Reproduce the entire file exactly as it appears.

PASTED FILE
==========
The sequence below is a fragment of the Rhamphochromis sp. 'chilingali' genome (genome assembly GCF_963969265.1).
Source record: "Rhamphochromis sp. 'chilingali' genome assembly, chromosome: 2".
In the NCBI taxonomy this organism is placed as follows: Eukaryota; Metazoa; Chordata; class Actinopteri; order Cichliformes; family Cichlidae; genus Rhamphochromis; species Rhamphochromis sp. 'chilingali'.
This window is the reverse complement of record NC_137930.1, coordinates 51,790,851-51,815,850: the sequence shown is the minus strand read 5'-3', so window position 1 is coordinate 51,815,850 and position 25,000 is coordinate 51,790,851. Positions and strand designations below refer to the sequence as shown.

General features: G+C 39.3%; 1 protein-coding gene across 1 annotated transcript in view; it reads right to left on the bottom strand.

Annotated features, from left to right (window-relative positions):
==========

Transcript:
The sequence below is a fragment of the Rhamphochromis sp. 'chilingali' genome (genome assembly GCF_963969265.1).
Source record: "Rhamphochromis sp. 'chilingali' genome assembly, chromosome: 2".
In the NCBI taxonomy this organism is placed as follows: Eukaryota; Metazoa; Chordata; class Actinopteri; order Cichliformes; family Cichlidae; genus Rhamphochromis; species Rhamphochromis sp. 'chilingali'.
This window is the reverse complement of record NC_137930.1, coordinates 51,790,851-51,815,850: the sequence shown is the minus strand read 5'-3', so window position 1 is coordinate 51,815,850 and position 25,000 is coordinate 51,790,851. Positions and strand designations below refer to the sequence as shown.

General features: G+C 39.3%; 1 protein-coding gene across 1 annotated transcript in view; it reads right to left on the bottom strand.

Annotated features, from left to right (window-relative positions):